Marsden, the real Marsden, gives a hoot as he finishes telling me this story. “That’s comedy gold,” says the actor, who also played android gun-slinger Teddy in Westworld, and the poor guy Rachel McAdams dumps at the end of The Notebook. Marsden, it soon transpires, likes nothing better than getting a laugh at his own expense. We’re meeting at a fashionable hotel on the Sunset Strip, the actor’s LA base since moving to Austin, Texas, during the pandemic. He is still boyishly handsome at 49, all piercing blue eyes and cheekbones that could cut glass, but he insists that beneath the leading man looks, he’s a clown at heart. “I love playing the buffoon and the ass,” he says. “Someone who thinks they’re great at something but are clearly not. I’d much rather do that than play James Bond.”
,video Comments Off on James Marsden Talks Playing Himself in ‘Jury Duty’ & How He Used the Role to Make Fun of Certain Stars
James Marsden opened up about what it was like to play a self-absorbed version of himself in his upcoming project Jury Duty.
If you were unaware, The 49-year-old actor stars in a docu-style comedy about being on jury duty that is coming to Amazon Freevee next month.
Instead of portraying a character, James plays a version of himself who attempts to use his star power to get out of serving on a jury. During a new interview, he explained what it was like to dramatize himself and how he used the casting as a chance to make fun of a certain breed of celebrities.
Crayen interview Comments Off on On The Clock With James Marsden At The New IWC Boutique In Palm Beach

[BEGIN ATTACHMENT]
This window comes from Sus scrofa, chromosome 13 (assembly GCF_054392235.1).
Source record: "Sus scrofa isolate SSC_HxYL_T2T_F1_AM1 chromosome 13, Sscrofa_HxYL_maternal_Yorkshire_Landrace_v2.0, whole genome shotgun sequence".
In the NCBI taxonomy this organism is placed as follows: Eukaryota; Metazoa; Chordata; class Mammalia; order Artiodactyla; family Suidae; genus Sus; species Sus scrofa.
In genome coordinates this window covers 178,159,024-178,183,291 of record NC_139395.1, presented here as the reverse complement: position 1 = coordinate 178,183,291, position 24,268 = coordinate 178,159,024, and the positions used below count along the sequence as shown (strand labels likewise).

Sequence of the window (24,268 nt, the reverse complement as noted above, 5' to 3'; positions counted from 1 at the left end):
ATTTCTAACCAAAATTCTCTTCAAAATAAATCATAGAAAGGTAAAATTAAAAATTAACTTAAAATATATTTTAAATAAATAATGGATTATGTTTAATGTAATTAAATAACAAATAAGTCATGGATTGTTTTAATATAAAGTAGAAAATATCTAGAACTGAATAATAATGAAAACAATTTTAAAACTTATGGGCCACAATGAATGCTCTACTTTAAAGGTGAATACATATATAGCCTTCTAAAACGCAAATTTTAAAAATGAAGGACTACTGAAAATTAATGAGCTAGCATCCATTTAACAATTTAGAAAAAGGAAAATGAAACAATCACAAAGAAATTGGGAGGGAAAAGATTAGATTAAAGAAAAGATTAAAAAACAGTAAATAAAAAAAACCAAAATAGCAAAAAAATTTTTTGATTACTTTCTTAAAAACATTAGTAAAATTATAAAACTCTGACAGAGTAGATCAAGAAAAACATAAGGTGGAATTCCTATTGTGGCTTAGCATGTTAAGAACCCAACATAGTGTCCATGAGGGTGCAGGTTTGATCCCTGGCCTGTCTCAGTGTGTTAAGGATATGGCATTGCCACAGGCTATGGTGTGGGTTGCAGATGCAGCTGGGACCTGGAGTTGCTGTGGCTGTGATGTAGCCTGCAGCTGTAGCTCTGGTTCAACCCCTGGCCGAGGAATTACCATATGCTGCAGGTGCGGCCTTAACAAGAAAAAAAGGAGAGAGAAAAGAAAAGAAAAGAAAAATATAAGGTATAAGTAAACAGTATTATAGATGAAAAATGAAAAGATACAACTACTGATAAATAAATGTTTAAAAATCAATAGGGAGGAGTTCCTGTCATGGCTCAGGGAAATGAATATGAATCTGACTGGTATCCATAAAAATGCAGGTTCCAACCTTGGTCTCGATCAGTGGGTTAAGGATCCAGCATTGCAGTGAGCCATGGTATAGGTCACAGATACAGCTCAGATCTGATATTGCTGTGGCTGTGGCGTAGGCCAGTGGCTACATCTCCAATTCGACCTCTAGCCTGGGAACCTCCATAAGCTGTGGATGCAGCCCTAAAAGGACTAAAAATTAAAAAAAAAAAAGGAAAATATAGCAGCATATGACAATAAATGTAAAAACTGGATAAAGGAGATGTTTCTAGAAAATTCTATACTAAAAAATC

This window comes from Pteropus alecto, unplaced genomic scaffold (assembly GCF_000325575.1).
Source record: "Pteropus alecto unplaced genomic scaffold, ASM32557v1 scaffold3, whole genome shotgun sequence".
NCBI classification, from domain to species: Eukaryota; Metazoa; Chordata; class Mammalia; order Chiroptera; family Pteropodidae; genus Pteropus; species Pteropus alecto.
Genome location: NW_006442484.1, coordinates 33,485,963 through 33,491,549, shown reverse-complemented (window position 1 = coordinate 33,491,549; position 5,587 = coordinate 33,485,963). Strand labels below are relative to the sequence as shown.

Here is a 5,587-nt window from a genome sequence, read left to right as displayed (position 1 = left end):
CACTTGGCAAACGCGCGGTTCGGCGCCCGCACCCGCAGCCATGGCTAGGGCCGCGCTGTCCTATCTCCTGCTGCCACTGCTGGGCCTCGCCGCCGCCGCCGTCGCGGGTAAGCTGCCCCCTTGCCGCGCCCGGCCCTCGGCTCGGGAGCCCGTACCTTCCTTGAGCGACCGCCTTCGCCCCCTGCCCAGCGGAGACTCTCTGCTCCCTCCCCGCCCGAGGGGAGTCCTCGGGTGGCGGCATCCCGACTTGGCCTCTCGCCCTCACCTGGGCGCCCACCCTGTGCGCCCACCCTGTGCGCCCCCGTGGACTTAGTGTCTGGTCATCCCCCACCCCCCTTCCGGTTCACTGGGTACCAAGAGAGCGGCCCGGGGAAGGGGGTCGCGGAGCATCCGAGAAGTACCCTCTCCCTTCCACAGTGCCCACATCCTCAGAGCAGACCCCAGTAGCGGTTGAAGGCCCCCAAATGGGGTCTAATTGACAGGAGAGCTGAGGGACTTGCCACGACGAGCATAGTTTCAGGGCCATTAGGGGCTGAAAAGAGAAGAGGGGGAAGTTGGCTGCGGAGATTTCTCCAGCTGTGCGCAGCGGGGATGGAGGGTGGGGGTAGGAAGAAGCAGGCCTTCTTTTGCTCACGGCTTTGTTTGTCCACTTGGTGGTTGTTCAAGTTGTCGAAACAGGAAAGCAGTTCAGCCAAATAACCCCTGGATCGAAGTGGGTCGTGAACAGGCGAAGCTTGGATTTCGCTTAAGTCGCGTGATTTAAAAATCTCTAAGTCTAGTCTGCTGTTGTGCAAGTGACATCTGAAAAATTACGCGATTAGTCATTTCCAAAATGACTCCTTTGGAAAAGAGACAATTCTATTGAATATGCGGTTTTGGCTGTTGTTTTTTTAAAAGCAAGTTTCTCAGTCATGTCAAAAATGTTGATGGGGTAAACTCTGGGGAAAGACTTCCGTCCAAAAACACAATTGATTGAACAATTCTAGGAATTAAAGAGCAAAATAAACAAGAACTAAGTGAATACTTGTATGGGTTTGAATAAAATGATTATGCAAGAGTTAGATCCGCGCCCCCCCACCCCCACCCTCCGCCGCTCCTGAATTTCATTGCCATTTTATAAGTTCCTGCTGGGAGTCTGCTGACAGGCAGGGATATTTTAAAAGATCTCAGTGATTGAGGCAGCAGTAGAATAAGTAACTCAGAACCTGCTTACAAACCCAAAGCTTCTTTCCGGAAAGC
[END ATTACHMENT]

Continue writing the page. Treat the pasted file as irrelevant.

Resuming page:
There’s no denying that James Marsden’s energy is infectious; his passion for timepieces and appreciation for the value of fine craftsmanship instantly fill a room, inspiring those around him. Haute Living went on the clock with Marsden at the new IWC Boutique in Palm Beach — as the brand hosted an intimate evening celebrating watches and bespoke cocktails from The Glen Grant — to better understand his affinity to timepieces, find out his all-time favorite watch, and get his take on the rapidly-evolving watch industry.
HAUTE TIME: You have been an avid watch collector for years; how did your passion start?
JAMES MARSDEN: When I was younger, I did not know much about watches — they weren’t something I could afford. Then, I was given an IWC as a gift from David E. Kelley, the executive producer on Ally McBeal. It was one of the nicest gifts anyone had ever given to me, so I wanted to learn more about the [watch] and why it was so special. This became the first in my collection in 2003.
Crayen interview Comments Off on James Marsden Says If He Wasn’t an Actor, He’d Shave Off His Heartthrob Hair: ‘It Just Gets in the Way’
We may all love James Marsden’s dreamy, prince-like hair, but there’s one person who doesn’t love it. And that’s James Marsden.
The actor tells PEOPLE that if it weren’t for his job as an actor, he’d get rid of his hair completely.
“The hair bothers me,” he says of his tousled coif. “To me, if I wasn’t an actor I would just have one of those military cuts. I’d just shave it off all the time. It just gets in the way.”
,news Comments Off on James Marsden Says He Has to ‘Master’ All of His Hobbies, Including Being a ‘Nerd’ About Watches
James Marsden doesn’t do things halfway.
The Disenchanted star, who has partnered with IWC Schaffhausen for years, admits that he’s a “nerd” when it comes to watches — and all of his hobbies — because he wants to know everything there is to know.
“I just have to immerse myself in all of it,” he says of his hobbies, one of which is collecting watches. “I have to master it, not to prove anything; I just can’t get enough information about it.”